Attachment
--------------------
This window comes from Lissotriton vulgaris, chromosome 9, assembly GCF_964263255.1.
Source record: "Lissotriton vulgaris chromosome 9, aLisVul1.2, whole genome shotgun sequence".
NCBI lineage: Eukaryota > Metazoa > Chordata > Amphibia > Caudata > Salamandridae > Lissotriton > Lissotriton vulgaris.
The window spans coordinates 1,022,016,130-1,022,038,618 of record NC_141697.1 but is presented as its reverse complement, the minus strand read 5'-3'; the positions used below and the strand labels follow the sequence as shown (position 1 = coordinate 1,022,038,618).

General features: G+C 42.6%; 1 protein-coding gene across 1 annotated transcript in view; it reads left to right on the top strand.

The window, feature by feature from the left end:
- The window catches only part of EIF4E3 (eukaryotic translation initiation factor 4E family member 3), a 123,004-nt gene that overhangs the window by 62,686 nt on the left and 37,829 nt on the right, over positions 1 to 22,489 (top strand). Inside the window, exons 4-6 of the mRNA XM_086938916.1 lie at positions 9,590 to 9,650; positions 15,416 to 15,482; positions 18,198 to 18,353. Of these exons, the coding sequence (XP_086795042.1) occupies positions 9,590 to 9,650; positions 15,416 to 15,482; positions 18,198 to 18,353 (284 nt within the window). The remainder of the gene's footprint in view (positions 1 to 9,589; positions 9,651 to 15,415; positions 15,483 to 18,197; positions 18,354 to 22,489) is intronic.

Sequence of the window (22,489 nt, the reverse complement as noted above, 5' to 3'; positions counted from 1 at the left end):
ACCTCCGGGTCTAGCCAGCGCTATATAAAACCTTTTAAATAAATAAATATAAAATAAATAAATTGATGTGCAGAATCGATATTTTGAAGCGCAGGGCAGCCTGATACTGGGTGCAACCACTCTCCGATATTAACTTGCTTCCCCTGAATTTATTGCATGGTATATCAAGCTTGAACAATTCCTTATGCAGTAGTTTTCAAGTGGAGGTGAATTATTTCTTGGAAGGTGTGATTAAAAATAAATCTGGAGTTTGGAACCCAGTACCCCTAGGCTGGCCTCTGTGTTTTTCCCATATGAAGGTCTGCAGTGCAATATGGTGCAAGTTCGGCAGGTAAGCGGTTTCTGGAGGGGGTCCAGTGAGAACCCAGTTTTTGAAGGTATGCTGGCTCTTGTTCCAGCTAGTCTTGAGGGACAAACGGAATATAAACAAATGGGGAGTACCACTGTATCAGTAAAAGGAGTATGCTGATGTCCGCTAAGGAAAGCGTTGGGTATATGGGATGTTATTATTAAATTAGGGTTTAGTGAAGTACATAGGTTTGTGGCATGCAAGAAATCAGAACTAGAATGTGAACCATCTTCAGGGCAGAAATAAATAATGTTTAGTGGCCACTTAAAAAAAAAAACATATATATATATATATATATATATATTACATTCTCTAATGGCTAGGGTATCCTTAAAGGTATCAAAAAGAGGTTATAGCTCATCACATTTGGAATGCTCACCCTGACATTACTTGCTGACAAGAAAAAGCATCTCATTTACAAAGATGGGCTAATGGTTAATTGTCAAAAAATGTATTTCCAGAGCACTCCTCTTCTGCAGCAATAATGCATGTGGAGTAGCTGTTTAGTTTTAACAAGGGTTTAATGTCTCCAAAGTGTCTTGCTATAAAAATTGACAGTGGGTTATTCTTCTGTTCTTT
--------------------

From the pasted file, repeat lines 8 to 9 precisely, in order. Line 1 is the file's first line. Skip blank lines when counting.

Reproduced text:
Sequence of the window (22,489 nt, the reverse complement as noted above, 5' to 3'; positions counted from 1 at the left end):
ACCTCCGGGTCTAGCCAGCGCTATATAAAACCTTTTAAATAAATAAATATAAAATAAATAAATTGATGTGCAGAATCGATATTTTGAAGCGCAGGGCAGCCTGATACTGGGTGCAACCACTCTCCGATATTAACTTGCTTCCCCTGAATTTATTGCATGGTATATCAAGCTTGAACAATTCCTTATGCAGTAGTTTTCAAGTGGAGGTGAATTATTTCTTGGAAGGTGTGATTAAAAATAAATCTGGAGTTTGGAACCCAGTACCCCTAGGCTGGCCTCTGTGTTTTTCCCATATGAAGGTCTGCAGTGCAATATGGTGCAAGTTCGGCAGGTAAGCGGTTTCTGGAGGGGGTCCAGTGAGAACCCAGTTTTTGAAGGTATGCTGGCTCTTGTTCCAGCTAGTCTTGAGGGACAAACGGAATATAAACAAATGGGGAGTACCACTGTATCAGTAAAAGGAGTATGCTGATGTCCGCTAAGGAAAGCGTTGGGTATATGGGATGTTATTATTAAATTAGGGTTTAGTGAAGTACATAGGTTTGTGGCATGCAAGAAATCAGAACTAGAATGTGAACCATCTTCAGGGCAGAAATAAATAATGTTTAGTGGCCACTTAAAAAAAAAAACATATATATATATATATATATATATATTACATTCTCTAATGGCTAGGGTATCCTTAAAGGTATCAAAAAGAGGTTATAGCTCATCACATTTGGAATGCTCACCCTGACATTACTTGCTGACAAGAAAAAGCATCTCATTTACAAAGATGGGCTAATGGTTAATTGTCAAAAAATGTATTTCCAGAGCACTCCTCTTCTGCAGCAATAATGCATGTGGAGTAGCTGTTTAGTTTTAACAAGGGTTTAATGTCTCCAAAGTGTCTTGCTATAAAAATTGACAGTGGGTTATTCTTCTGTTCTTT